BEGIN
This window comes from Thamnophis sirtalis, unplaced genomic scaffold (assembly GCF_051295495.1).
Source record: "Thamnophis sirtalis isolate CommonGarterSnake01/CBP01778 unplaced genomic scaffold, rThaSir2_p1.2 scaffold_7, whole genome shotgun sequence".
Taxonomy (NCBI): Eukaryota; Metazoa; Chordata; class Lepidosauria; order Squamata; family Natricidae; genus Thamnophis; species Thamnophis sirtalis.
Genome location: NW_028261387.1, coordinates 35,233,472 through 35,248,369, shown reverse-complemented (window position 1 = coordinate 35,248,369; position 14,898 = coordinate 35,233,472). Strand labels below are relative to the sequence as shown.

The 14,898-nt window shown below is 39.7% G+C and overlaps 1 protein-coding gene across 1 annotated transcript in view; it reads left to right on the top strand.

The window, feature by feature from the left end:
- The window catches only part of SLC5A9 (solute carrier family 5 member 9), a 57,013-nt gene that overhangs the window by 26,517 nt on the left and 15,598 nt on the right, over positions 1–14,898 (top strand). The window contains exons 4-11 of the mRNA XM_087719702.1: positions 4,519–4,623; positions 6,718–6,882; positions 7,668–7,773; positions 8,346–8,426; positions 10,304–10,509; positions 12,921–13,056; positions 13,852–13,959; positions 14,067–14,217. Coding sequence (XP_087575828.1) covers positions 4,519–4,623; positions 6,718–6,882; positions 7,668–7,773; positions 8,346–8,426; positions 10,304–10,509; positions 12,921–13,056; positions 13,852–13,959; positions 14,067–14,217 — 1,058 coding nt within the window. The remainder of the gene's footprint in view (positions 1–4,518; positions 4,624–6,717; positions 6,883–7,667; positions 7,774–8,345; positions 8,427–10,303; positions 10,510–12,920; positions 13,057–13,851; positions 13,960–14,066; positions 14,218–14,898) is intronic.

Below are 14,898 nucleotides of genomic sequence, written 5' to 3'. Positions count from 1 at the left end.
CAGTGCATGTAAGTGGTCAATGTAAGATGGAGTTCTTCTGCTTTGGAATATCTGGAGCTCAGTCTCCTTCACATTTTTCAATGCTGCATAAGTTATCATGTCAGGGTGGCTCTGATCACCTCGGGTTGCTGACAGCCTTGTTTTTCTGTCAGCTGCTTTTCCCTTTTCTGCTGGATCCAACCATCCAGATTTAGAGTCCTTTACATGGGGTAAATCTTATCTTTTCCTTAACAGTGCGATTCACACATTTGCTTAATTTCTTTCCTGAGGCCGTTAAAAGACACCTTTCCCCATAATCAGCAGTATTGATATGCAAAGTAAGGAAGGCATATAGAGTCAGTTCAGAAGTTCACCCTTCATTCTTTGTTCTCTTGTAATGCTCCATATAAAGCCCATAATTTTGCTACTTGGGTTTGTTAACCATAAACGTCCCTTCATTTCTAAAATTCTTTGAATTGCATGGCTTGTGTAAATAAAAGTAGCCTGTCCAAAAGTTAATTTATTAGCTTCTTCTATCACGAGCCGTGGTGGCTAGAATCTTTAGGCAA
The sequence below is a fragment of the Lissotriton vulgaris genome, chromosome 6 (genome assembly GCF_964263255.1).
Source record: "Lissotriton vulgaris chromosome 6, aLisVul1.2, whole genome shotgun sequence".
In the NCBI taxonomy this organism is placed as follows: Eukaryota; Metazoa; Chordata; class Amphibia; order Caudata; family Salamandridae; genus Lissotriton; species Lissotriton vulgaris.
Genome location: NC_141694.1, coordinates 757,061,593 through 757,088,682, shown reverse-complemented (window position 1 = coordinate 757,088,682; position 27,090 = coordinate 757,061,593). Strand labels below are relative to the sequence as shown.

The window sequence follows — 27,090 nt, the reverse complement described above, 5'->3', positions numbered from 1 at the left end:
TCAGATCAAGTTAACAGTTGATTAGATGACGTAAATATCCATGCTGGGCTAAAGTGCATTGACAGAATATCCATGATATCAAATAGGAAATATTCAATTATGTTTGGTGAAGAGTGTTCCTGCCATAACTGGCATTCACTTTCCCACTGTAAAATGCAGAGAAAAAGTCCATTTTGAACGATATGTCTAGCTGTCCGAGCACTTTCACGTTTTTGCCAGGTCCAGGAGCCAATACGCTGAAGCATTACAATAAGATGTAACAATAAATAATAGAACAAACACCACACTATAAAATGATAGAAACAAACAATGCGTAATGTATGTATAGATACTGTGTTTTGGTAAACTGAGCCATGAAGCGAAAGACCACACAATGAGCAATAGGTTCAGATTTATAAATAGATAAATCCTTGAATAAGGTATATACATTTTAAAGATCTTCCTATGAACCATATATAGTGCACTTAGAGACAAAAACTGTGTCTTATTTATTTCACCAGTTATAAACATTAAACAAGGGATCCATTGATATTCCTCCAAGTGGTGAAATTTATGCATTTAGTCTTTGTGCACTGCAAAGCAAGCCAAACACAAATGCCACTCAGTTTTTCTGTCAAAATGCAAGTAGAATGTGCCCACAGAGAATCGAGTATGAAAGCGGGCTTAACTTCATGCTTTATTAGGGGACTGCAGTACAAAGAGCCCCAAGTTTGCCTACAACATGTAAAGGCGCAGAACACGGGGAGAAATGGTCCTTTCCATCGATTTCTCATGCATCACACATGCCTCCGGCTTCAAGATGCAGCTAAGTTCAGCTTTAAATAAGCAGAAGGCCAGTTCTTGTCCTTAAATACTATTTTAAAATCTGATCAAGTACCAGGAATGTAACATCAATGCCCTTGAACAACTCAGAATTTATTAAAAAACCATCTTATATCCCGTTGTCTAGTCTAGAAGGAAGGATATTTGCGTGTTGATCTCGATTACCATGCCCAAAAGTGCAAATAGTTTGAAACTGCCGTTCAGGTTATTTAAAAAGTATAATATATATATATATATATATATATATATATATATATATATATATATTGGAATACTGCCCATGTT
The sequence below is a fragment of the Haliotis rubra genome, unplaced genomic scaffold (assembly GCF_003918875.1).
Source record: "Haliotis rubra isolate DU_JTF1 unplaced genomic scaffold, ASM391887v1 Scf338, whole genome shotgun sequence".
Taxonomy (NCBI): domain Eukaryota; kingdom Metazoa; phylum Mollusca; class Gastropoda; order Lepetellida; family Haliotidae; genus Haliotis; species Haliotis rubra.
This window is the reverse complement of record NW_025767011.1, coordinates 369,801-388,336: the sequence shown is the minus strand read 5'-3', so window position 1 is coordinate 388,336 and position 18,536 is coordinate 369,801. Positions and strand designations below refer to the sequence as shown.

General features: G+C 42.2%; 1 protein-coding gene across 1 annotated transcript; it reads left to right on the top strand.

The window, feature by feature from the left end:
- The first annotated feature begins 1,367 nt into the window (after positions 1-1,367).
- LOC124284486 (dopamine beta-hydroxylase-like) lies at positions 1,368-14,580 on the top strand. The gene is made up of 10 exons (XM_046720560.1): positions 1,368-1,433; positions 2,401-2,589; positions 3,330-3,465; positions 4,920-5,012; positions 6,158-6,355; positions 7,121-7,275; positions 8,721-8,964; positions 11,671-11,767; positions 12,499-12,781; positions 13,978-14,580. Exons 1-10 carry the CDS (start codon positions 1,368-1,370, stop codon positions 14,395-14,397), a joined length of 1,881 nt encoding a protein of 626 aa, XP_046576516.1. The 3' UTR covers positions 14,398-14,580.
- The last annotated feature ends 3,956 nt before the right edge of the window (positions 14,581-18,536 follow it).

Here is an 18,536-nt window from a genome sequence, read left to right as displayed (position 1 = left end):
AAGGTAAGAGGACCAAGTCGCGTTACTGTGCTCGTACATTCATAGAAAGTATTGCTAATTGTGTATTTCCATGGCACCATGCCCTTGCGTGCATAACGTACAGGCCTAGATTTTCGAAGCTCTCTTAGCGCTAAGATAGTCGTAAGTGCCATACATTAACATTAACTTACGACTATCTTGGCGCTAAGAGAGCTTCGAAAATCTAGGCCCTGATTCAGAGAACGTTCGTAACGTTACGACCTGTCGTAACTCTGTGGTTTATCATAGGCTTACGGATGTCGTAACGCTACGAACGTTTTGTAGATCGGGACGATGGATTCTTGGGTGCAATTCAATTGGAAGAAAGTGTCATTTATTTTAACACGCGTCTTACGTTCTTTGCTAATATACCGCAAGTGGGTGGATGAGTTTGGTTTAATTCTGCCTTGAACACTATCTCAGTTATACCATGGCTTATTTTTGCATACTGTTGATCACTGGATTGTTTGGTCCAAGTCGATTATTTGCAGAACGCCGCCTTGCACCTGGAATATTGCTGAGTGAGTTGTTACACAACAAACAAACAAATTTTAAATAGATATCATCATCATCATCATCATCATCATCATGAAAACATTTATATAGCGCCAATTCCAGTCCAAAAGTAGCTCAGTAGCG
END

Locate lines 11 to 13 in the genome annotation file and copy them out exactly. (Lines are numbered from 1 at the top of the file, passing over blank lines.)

Source record: "Lissotriton vulgaris chromosome 6, aLisVul1.2, whole genome shotgun sequence".
In the NCBI taxonomy this organism is placed as follows: Eukaryota; Metazoa; Chordata; class Amphibia; order Caudata; family Salamandridae; genus Lissotriton; species Lissotriton vulgaris.
Genome location: NC_141694.1, coordinates 757,061,593 through 757,088,682, shown reverse-complemented (window position 1 = coordinate 757,088,682; position 27,090 = coordinate 757,061,593). Strand labels below are relative to the sequence as shown.